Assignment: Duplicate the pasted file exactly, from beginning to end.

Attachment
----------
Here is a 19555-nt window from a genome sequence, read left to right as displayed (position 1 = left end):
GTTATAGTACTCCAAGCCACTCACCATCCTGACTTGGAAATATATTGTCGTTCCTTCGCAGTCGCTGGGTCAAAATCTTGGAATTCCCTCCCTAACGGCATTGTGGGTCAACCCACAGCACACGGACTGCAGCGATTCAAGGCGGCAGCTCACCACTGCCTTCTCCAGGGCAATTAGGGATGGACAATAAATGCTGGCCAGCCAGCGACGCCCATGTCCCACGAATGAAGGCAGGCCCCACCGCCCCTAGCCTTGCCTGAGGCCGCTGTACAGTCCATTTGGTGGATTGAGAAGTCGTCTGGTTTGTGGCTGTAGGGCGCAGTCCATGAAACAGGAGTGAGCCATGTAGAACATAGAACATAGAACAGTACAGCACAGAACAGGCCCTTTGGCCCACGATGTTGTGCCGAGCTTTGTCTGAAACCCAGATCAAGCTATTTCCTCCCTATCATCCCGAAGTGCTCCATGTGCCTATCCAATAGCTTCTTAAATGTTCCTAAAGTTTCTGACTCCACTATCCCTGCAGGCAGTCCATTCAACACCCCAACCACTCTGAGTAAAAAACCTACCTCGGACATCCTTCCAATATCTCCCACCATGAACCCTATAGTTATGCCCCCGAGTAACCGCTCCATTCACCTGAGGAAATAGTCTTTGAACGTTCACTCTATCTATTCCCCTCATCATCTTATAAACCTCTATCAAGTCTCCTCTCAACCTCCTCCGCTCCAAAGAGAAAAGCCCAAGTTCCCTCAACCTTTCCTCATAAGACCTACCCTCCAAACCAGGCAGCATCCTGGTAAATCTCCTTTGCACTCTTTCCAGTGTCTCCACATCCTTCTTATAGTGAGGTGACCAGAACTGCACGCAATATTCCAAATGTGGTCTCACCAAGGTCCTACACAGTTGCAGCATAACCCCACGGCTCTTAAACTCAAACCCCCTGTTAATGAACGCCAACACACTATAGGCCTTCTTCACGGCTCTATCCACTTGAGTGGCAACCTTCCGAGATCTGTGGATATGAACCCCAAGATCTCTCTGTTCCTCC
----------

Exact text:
Here is a 19555-nt window from a genome sequence, read left to right as displayed (position 1 = left end):
GTTATAGTACTCCAAGCCACTCACCATCCTGACTTGGAAATATATTGTCGTTCCTTCGCAGTCGCTGGGTCAAAATCTTGGAATTCCCTCCCTAACGGCATTGTGGGTCAACCCACAGCACACGGACTGCAGCGATTCAAGGCGGCAGCTCACCACTGCCTTCTCCAGGGCAATTAGGGATGGACAATAAATGCTGGCCAGCCAGCGACGCCCATGTCCCACGAATGAAGGCAGGCCCCACCGCCCCTAGCCTTGCCTGAGGCCGCTGTACAGTCCATTTGGTGGATTGAGAAGTCGTCTGGTTTGTGGCTGTAGGGCGCAGTCCATGAAACAGGAGTGAGCCATGTAGAACATAGAACATAGAACAGTACAGCACAGAACAGGCCCTTTGGCCCACGATGTTGTGCCGAGCTTTGTCTGAAACCCAGATCAAGCTATTTCCTCCCTATCATCCCGAAGTGCTCCATGTGCCTATCCAATAGCTTCTTAAATGTTCCTAAAGTTTCTGACTCCACTATCCCTGCAGGCAGTCCATTCAACACCCCAACCACTCTGAGTAAAAAACCTACCTCGGACATCCTTCCAATATCTCCCACCATGAACCCTATAGTTATGCCCCCGAGTAACCGCTCCATTCACCTGAGGAAATAGTCTTTGAACGTTCACTCTATCTATTCCCCTCATCATCTTATAAACCTCTATCAAGTCTCCTCTCAACCTCCTCCGCTCCAAAGAGAAAAGCCCAAGTTCCCTCAACCTTTCCTCATAAGACCTACCCTCCAAACCAGGCAGCATCCTGGTAAATCTCCTTTGCACTCTTTCCAGTGTCTCCACATCCTTCTTATAGTGAGGTGACCAGAACTGCACGCAATATTCCAAATGTGGTCTCACCAAGGTCCTACACAGTTGCAGCATAACCCCACGGCTCTTAAACTCAAACCCCCTGTTAATGAACGCCAACACACTATAGGCCTTCTTCACGGCTCTATCCACTTGAGTGGCAACCTTCCGAGATCTGTGGATATGAACCCCAAGATCTCTCTGTTCCTCC